Q: What reactions can I expect from my children in the wake of the events in Newtown, Conn., and how can I discuss this horrible tragedy with them?
A: The shooting deaths of 20 young children and six school staffers have left the nation confused, emotional and raw. And yet, as a parent, you are responsible for helping your children deal with their feelings about these horrific events. You can expect children to react in different ways. Some will never raise the topic with you, even though they know about it. Others will try to convince you that they can protect you and that they will “take down” anyone who tries to hurt their world. Some children will over-focus on it and others will seem fine now, but a few weeks later something will act as a trigger for their feelings, questions and fears. Here’s what you need to consider when helping your children process a tragic event like this.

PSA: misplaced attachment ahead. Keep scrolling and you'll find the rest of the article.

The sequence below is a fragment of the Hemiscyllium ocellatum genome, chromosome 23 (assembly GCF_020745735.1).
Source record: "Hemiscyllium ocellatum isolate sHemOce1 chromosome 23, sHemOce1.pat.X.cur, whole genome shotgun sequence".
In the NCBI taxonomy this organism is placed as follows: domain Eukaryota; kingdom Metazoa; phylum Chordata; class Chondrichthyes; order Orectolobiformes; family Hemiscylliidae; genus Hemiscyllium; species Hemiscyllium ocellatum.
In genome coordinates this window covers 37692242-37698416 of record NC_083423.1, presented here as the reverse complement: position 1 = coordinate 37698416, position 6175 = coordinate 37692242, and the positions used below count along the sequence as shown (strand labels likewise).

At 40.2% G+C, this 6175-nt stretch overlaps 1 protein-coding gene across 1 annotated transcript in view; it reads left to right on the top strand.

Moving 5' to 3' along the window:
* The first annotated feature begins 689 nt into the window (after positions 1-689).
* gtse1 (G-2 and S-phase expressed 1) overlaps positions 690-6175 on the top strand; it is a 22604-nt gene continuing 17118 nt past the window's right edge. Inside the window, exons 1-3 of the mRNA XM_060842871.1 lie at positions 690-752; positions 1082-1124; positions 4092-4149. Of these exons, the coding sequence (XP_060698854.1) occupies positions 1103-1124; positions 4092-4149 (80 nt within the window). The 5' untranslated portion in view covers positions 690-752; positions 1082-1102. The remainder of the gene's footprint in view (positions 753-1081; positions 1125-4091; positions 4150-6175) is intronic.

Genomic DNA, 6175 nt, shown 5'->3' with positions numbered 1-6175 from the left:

First, although the shootings in Connecticut happened in an environment similar to one that millions of children experience every day, there is no reason for your children to feel unsafe in their daily lives. Because children under the age of 12 are more prone to irrational thoughts and magical thinking, they will need more reassurance on this point. Children benefit from the belief that there is a sense of order and control in the world; they cannot easily tolerate ambiguity and uncertainty. When addressing your children’s fears, try to manage your own conflicting emotions, allowing them to experience their own feelings, separate from yours. Your message — through words, body language and tone — is clear and simple: “Yes, it happened and bad things happen, but you are safe and we are safe.”
If your child has not raised the subject with you, expect that they will hear about it somehow. You should address it with them. Simply say, “I do not know if you heard about the incident at a school in Connecticut last week — did you?”